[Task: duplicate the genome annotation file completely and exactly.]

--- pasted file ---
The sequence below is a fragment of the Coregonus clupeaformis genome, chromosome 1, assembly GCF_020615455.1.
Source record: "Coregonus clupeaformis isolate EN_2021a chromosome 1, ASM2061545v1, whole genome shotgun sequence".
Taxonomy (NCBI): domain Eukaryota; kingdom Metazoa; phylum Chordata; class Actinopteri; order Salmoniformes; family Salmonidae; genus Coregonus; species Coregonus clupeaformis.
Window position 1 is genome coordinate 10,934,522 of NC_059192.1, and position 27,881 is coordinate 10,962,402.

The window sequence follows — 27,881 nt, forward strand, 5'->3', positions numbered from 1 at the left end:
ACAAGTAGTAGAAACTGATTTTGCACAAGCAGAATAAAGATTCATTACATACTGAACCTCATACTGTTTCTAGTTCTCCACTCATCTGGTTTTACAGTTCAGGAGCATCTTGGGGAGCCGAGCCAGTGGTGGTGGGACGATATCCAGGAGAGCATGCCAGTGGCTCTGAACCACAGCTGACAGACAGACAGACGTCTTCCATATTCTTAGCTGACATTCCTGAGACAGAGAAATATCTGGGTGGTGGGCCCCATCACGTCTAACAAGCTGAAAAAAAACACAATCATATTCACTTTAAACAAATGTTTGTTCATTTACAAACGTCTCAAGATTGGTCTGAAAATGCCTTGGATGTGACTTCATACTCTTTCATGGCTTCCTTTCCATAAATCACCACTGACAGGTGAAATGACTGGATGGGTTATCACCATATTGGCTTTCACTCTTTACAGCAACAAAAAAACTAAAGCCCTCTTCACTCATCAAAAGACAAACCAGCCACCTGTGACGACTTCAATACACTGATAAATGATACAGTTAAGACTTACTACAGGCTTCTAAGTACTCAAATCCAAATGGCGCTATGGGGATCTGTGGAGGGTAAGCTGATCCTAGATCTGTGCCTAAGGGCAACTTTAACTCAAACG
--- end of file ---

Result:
The sequence below is a fragment of the Coregonus clupeaformis genome, chromosome 1, assembly GCF_020615455.1.
Source record: "Coregonus clupeaformis isolate EN_2021a chromosome 1, ASM2061545v1, whole genome shotgun sequence".
Taxonomy (NCBI): domain Eukaryota; kingdom Metazoa; phylum Chordata; class Actinopteri; order Salmoniformes; family Salmonidae; genus Coregonus; species Coregonus clupeaformis.
Window position 1 is genome coordinate 10,934,522 of NC_059192.1, and position 27,881 is coordinate 10,962,402.

The window sequence follows — 27,881 nt, forward strand, 5'->3', positions numbered from 1 at the left end:
ACAAGTAGTAGAAACTGATTTTGCACAAGCAGAATAAAGATTCATTACATACTGAACCTCATACTGTTTCTAGTTCTCCACTCATCTGGTTTTACAGTTCAGGAGCATCTTGGGGAGCCGAGCCAGTGGTGGTGGGACGATATCCAGGAGAGCATGCCAGTGGCTCTGAACCACAGCTGACAGACAGACAGACGTCTTCCATATTCTTAGCTGACATTCCTGAGACAGAGAAATATCTGGGTGGTGGGCCCCATCACGTCTAACAAGCTGAAAAAAAACACAATCATATTCACTTTAAACAAATGTTTGTTCATTTACAAACGTCTCAAGATTGGTCTGAAAATGCCTTGGATGTGACTTCATACTCTTTCATGGCTTCCTTTCCATAAATCACCACTGACAGGTGAAATGACTGGATGGGTTATCACCATATTGGCTTTCACTCTTTACAGCAACAAAAAAACTAAAGCCCTCTTCACTCATCAAAAGACAAACCAGCCACCTGTGACGACTTCAATACACTGATAAATGATACAGTTAAGACTTACTACAGGCTTCTAAGTACTCAAATCCAAATGGCGCTATGGGGATCTGTGGAGGGTAAGCTGATCCTAGATCTGTGCCTAAGGGCAACTTTAACTCAAACG